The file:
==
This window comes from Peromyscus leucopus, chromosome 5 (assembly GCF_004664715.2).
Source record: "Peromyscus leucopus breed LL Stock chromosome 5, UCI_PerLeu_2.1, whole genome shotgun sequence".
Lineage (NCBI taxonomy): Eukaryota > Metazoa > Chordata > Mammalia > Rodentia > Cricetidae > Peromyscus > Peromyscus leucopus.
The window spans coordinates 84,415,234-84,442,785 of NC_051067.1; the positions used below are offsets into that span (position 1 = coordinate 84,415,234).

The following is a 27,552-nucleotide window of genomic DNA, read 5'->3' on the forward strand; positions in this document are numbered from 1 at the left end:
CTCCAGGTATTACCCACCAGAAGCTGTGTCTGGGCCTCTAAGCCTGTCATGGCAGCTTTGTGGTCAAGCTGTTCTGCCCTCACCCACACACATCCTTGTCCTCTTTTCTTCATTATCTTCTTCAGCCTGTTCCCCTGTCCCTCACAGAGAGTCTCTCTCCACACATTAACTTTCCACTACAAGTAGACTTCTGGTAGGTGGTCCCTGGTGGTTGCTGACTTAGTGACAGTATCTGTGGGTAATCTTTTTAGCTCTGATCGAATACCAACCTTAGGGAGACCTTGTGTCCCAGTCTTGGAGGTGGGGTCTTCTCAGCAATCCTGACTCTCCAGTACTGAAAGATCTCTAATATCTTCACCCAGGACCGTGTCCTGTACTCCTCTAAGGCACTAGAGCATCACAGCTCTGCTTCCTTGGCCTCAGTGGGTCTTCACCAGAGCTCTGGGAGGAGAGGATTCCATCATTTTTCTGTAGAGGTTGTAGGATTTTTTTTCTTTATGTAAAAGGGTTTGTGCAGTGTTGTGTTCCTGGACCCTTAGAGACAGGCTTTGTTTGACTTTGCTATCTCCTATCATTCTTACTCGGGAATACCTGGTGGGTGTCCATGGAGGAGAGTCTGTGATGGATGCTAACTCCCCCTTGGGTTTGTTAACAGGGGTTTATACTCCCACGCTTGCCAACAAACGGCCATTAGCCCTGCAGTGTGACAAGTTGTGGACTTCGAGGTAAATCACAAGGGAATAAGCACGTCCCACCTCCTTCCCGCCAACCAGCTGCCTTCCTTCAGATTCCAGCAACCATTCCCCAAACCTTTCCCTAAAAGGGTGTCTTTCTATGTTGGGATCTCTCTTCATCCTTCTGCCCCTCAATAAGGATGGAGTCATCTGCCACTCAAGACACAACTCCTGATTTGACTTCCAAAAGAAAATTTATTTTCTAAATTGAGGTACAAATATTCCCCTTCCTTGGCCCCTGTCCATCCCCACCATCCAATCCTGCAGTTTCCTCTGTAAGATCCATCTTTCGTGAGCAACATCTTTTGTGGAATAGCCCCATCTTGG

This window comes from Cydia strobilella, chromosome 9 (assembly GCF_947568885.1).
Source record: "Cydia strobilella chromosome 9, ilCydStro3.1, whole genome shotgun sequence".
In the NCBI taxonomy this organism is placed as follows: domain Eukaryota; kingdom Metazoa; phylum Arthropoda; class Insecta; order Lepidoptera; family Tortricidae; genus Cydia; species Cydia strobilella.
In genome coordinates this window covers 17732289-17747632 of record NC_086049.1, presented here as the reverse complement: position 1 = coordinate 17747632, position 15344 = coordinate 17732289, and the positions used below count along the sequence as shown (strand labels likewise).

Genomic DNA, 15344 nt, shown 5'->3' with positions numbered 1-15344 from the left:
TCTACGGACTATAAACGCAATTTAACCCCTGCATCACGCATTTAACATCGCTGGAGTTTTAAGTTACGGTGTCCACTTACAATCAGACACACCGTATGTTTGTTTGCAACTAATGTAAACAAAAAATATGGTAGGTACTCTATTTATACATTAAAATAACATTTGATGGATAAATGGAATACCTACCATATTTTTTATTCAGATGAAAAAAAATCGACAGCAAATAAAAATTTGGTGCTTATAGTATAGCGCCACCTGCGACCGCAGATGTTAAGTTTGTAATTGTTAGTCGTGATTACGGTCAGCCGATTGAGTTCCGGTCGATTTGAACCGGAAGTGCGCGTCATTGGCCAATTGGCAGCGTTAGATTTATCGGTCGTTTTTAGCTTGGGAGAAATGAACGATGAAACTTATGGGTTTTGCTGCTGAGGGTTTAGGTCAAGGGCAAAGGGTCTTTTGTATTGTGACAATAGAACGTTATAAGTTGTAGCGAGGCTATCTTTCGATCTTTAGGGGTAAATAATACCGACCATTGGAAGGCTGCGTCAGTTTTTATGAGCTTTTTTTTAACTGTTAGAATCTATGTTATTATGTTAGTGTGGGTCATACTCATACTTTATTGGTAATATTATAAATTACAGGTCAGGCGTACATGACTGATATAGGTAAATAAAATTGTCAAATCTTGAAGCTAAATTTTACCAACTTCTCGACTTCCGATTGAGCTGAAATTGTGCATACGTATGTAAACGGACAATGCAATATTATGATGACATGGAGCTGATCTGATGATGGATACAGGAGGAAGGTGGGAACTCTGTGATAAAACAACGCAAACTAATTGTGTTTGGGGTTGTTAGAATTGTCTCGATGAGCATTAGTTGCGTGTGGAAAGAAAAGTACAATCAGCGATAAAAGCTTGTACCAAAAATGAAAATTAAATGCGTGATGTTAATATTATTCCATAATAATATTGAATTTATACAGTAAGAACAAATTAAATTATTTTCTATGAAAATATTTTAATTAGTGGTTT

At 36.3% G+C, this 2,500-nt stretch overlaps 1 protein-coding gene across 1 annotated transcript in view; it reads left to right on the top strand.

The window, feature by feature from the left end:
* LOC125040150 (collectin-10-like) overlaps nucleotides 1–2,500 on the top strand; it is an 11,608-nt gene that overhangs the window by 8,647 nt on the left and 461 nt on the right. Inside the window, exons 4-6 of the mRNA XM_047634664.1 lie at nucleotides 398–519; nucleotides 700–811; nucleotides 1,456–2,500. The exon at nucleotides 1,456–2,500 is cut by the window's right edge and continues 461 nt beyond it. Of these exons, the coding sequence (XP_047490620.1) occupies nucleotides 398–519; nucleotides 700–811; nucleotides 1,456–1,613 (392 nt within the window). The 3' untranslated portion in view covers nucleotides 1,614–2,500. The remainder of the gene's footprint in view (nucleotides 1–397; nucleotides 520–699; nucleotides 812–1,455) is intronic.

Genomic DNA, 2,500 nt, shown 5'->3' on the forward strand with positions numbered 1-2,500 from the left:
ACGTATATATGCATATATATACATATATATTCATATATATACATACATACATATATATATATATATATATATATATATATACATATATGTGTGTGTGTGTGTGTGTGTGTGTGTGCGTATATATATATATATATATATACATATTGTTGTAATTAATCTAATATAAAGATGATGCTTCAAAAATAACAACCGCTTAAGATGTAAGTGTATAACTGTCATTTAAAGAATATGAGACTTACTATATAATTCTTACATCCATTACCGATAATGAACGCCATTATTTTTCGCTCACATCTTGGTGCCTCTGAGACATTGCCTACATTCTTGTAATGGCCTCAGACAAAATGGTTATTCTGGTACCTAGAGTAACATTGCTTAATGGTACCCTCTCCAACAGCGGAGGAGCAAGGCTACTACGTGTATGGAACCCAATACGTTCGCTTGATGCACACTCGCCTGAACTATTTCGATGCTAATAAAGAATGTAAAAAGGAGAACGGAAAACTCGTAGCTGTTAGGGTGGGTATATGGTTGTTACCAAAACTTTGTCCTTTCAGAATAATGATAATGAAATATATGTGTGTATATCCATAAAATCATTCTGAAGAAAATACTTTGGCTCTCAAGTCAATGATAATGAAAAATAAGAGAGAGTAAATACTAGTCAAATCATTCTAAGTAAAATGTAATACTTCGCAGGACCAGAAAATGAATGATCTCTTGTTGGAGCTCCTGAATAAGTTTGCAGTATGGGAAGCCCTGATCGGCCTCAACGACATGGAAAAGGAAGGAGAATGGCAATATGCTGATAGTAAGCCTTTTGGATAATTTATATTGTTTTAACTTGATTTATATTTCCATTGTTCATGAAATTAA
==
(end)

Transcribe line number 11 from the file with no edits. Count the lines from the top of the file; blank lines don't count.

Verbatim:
Genomic DNA, 15344 nt, shown 5'->3' with positions numbered 1-15344 from the left: